Curate Your Walls! Cheap & Chic: Art Installation

For our final Curate Your Walls! post, we decided to test a few art installation tutorials that we came across online and summarize our findings for you.  Whether your goal is to create a unified display of prints and photographs or to achieve an eclectic look with combinations of photography, paintings, and art objects, all of these tips streamline the process and make it that much easier to dress up your empty walls.  At the end of our post we also list some great sites for affordable ready-made and custom frames, banishing any remaining excuses for the art collecting dust in your closet. Brush off those paintings you’ve “been meaning to put up,” and we’ll show you how to create a beautiful salon-style gallery wall.  Make sure you check out our Pinterest board for more art installation ideas and unique gallery wall example and inspiration photos!

Supply list:

  • Hammer
  • Scissors
  • Level
  • Painter’s tape
  • Butcher block paper
  • Tape measurer
  • Pencil
  • Ook Picture Hangers –**make sure to get the correct kind for your wall (brick nails vs. nails for sheetrock or plaster) and take the weight of your artwork into account (10lbs, 20lbs, 50lbs, etc.).

TIP 1 : FIND YOUR CENTER

These are great tips on finding the center whether you’re hanging one piece of art or ten!  Measure the width of the wall space where you would like to hang your art, divide it by two and mark the center with a pencil.  To get the height, measure 57-60” from the floor.  Bring your width point to meet your height point and mark it--this is the best height to hang artwork since it’s the average human eye level (what most museums and galleries use).  If you are doing a salon-style installation, hang your art around this center point. If you are hanging above your sofa, make sure to leave approximately an 8” - 10” clearance.  

If you are hanging one piece of art, this fool-proof formula from Apartment Therapy helps you find exactly where to hammer in the nail once you have found your center point:

1. Measure and lightly mark 57" on the wall
   2. Measure top of your picture to the middle (or take height and divide by 2)
   3. Measure top of your picture to the tightened wire (a small amount)
   4. Subtract this last amount to tell you how far above 57" your hook should go
   5. Measure up from 57" with this last amount and lightly mark on the wall

1. Measure and lightly mark 57" on the wall
  

2. Measure top of your picture to the middle (or take height and divide by 2)
  

3. Measure top of your picture to the tightened wire (a small amount)
  

4. Subtract this last amount to tell you how far above 57" your hook should go
  

5. Measure up from 57" with this last amount and lightly mark on the wall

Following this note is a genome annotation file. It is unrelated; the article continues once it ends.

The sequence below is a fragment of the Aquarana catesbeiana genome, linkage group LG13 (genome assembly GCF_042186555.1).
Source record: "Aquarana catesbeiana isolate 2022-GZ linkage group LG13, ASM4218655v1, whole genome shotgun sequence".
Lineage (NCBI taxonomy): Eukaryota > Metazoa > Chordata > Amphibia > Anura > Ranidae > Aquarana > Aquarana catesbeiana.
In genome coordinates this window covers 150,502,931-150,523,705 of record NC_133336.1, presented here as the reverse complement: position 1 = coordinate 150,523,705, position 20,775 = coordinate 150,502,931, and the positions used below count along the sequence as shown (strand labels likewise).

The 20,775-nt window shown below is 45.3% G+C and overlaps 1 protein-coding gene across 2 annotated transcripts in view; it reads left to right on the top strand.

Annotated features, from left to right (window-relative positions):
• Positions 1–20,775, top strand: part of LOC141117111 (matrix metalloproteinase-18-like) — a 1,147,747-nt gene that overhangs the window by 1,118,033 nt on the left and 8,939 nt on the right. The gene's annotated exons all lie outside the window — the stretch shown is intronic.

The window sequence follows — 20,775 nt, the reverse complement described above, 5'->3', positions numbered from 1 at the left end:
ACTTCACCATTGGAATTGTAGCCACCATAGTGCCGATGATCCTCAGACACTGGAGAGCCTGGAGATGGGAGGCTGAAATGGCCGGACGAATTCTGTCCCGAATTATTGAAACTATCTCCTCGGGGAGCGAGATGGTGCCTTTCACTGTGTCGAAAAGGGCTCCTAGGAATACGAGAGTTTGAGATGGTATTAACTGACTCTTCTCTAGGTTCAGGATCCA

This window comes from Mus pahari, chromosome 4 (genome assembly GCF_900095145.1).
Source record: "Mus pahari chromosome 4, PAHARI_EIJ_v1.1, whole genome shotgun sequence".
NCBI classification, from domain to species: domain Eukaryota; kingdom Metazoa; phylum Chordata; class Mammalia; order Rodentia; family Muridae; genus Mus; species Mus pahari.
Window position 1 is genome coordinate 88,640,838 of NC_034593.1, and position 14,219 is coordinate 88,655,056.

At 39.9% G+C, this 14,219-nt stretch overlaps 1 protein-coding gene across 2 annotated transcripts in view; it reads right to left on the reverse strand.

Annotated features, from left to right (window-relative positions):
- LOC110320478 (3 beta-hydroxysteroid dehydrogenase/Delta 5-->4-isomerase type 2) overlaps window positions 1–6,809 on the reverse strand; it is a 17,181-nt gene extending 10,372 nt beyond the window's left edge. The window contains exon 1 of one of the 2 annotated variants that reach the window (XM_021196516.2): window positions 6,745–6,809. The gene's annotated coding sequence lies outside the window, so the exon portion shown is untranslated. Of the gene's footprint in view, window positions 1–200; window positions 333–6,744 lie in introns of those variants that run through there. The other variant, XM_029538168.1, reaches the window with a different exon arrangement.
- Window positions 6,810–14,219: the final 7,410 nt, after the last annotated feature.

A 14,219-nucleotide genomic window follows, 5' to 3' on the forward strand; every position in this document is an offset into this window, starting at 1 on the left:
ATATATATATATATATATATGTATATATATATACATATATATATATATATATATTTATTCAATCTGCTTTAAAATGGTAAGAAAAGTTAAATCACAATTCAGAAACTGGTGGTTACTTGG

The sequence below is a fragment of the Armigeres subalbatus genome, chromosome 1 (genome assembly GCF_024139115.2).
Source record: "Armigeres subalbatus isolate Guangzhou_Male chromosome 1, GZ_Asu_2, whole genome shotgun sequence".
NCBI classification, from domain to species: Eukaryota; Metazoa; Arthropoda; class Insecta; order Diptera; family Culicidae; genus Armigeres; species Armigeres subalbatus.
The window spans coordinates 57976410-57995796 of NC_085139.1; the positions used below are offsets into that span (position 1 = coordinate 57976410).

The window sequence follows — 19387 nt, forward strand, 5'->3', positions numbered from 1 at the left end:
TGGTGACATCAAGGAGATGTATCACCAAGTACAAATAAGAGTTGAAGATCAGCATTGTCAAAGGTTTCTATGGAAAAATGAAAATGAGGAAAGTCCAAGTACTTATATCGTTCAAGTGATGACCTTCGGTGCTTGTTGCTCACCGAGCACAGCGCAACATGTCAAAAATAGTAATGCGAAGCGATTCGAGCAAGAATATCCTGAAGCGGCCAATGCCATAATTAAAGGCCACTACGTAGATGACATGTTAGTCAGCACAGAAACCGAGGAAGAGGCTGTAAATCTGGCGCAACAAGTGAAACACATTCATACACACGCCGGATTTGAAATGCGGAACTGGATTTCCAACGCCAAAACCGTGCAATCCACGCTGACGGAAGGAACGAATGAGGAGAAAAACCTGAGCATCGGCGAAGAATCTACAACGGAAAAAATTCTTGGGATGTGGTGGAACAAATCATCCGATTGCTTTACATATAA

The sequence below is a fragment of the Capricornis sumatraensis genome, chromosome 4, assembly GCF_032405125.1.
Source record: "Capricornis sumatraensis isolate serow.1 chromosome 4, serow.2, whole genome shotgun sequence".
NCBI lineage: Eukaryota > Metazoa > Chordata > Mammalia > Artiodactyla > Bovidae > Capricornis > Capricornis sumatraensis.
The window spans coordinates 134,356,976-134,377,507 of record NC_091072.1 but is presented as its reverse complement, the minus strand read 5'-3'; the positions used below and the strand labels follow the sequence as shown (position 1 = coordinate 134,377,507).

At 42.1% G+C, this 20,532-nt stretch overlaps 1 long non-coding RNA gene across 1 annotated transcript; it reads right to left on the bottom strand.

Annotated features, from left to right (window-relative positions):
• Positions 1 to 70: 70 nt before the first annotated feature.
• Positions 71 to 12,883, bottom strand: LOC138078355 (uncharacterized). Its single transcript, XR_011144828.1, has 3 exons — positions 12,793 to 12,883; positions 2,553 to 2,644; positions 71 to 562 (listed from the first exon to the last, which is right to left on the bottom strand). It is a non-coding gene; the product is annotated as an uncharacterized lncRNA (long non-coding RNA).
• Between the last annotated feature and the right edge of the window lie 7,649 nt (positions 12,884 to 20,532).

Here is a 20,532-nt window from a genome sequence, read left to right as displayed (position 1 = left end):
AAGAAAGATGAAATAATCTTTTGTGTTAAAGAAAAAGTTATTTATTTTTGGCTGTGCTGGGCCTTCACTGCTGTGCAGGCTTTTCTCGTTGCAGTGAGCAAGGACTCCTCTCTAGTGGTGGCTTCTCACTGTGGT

TIP 2: WHEN IN DOUBT, LAY IT OUT

Put the butcher block paper on the floor in front of your wall and lay your framed pieces over it.  Start with your center piece (it doesn't have to be the biggest, but should be a considerable size), and move outward.  Keep moving your pieces around until you like the configuration.  Trace the frames with a pencil, mark where the anchors/nails will go, and then cut out the template.  Tape your layout on the wall using painter’s tape and play with the space between frames.  Have fun—it doesn’t have to be perfectly spaced – that’s the point!  Move it around if you want to try out any last minute changes.  

*Note about photo to right -- we used newsprint here, but learned that it can smudge white walls!  That's why we recommend butcher block paper. 

 

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TIP 3: HIT THE NAIL ON THE HEAD

Find the corresponding hooks for each frame, make sure you marked the right spots on your templates, and then nail in the hooks straight through the paper and tear the paper away once you’re done. For larger pieces, it’s sometimes better to use two hooks for extra support and to ensure the piece hangs correctly.  Use the level to make sure the frames are hanging straight.

 

TIP 4: THINK OF IT AS A WORK IN PROGRESS

Think of yourself as Gertrude Stein living in Paris in beginning of the 20th century collecting all of the up and coming modern artists!  What do you think Gerty did when she acquired a new Matisse?!  The works went up the ceiling and all around her walls.  As your collection grows add the new pieces above, below, or to the side, or if you don’t like where something is placed, cover the hole with another piece or it patch up and reposition.  Spontaneity and creativity are what give a salon-style gallery wall such personality.

 

Frame resources:

  • Pottery Barn - always has great sales of their simple wood frames
  • A.I. Friedman – nice wide selection of affordable ready-mades
  • Framed & Matted – awesome company that offers an easy step by step application that helps you custom design your own frame and mat, which they send you in the mail along with simple instructions on how to put it together
  • Michael’s -- all kinds of affordable frame options and diy kits to help you custom frame

Additional Tutorials